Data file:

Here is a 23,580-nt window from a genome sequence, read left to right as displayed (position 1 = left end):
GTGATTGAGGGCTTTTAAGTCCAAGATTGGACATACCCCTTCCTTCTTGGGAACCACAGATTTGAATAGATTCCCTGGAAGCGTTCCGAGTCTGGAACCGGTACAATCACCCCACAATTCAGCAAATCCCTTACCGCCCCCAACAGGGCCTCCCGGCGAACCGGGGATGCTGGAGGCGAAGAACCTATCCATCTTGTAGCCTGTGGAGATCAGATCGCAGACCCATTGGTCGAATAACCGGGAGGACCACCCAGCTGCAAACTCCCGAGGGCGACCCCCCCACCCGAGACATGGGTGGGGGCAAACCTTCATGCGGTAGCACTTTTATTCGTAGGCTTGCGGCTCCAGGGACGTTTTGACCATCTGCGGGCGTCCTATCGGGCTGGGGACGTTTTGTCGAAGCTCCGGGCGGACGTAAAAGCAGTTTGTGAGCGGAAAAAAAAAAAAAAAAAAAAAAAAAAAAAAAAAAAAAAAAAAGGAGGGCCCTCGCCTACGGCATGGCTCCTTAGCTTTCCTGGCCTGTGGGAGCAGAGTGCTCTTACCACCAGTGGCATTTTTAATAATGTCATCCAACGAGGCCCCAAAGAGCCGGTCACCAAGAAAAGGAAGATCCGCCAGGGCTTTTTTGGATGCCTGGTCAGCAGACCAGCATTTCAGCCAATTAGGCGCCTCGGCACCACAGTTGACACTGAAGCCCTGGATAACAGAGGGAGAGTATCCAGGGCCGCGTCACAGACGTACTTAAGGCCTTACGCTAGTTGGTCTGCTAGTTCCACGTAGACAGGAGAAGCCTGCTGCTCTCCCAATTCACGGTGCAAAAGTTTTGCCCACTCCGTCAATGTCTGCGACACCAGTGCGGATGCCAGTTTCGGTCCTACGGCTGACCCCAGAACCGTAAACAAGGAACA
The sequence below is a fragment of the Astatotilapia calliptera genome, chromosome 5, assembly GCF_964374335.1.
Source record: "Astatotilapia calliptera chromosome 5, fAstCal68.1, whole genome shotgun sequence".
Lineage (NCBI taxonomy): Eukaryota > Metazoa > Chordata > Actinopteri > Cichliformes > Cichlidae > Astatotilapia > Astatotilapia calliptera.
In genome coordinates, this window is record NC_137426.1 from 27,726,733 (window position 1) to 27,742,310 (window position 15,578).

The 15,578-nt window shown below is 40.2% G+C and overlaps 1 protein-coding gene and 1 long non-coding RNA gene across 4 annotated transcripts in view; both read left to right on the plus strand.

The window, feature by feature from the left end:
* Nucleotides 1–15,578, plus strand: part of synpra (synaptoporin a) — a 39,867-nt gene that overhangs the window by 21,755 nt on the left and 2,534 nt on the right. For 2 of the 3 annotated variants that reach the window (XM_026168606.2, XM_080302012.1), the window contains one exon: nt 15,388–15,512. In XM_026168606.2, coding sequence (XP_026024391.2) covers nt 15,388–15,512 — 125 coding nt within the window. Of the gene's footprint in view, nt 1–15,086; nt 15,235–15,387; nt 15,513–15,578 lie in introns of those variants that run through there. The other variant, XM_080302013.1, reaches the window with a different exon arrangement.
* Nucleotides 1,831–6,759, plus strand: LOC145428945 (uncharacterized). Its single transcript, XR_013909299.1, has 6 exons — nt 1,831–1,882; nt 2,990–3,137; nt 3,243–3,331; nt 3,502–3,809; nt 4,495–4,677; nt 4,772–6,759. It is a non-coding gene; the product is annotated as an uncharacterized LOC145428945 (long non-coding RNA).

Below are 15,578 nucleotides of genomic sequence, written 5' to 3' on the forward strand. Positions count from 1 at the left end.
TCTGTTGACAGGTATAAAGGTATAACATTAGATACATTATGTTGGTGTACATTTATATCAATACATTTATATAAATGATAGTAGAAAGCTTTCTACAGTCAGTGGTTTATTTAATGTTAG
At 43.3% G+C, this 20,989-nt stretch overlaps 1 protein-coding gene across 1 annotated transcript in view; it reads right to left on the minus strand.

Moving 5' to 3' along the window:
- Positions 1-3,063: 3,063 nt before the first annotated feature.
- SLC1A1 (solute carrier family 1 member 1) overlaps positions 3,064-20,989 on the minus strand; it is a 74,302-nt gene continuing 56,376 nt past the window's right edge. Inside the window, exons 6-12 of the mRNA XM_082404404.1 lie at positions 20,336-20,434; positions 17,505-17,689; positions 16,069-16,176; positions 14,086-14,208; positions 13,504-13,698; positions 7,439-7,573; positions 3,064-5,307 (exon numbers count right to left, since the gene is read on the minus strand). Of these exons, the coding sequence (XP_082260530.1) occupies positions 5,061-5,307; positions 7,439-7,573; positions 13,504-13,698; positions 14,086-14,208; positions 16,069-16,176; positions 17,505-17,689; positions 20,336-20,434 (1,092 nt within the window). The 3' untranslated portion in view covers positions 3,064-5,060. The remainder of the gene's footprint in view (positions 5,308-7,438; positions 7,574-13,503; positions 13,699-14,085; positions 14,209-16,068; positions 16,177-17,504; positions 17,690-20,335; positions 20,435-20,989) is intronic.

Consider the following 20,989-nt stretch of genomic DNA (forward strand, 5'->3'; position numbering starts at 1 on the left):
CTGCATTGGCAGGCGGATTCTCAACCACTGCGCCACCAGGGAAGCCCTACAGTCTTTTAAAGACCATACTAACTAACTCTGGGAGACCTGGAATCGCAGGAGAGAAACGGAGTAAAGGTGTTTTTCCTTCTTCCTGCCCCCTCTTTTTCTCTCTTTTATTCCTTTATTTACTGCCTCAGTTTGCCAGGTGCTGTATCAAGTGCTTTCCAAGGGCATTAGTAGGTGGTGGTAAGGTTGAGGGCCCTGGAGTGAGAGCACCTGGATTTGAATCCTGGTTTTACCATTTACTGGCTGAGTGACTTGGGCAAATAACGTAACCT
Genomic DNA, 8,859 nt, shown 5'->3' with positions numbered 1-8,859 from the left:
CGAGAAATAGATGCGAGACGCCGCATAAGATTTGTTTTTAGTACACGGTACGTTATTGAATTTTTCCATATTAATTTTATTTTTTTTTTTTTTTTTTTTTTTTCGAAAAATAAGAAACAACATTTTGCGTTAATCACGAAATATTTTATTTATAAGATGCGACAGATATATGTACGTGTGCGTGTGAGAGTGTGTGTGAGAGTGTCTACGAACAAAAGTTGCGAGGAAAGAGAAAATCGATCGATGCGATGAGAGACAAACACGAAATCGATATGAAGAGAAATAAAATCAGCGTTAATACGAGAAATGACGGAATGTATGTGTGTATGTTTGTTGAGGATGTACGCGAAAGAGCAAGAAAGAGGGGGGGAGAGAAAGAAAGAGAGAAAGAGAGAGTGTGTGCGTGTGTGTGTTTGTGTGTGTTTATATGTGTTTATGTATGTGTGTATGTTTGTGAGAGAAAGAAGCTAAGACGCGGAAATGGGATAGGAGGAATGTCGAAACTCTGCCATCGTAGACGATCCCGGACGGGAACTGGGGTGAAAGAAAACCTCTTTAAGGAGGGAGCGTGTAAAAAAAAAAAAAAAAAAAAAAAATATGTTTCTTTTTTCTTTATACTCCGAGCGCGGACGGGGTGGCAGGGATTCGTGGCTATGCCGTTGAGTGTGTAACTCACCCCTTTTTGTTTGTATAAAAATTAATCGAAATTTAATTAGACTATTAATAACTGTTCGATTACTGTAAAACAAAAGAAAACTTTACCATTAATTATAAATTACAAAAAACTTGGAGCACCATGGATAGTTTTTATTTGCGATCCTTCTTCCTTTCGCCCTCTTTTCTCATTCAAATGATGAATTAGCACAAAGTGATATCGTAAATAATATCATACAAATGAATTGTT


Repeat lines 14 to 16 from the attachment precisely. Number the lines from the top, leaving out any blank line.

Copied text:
Moving 5' to 3' along the window:
- Positions 1-3,063: 3,063 nt before the first annotated feature.
- SLC1A1 (solute carrier family 1 member 1) overlaps positions 3,064-20,989 on the minus strand; it is a 74,302-nt gene continuing 56,376 nt past the window's right edge. Inside the window, exons 6-12 of the mRNA XM_082404404.1 lie at positions 20,336-20,434; positions 17,505-17,689; positions 16,069-16,176; positions 14,086-14,208; positions 13,504-13,698; positions 7,439-7,573; positions 3,064-5,307 (exon numbers count right to left, since the gene is read on the minus strand). Of these exons, the coding sequence (XP_082260530.1) occupies positions 5,061-5,307; positions 7,439-7,573; positions 13,504-13,698; positions 14,086-14,208; positions 16,069-16,176; positions 17,505-17,689; positions 20,336-20,434 (1,092 nt within the window). The 3' untranslated portion in view covers positions 3,064-5,060. The remainder of the gene's footprint in view (positions 5,308-7,438; positions 7,574-13,503; positions 13,699-14,085; positions 14,209-16,068; positions 16,177-17,504; positions 17,690-20,335; positions 20,435-20,989) is intronic.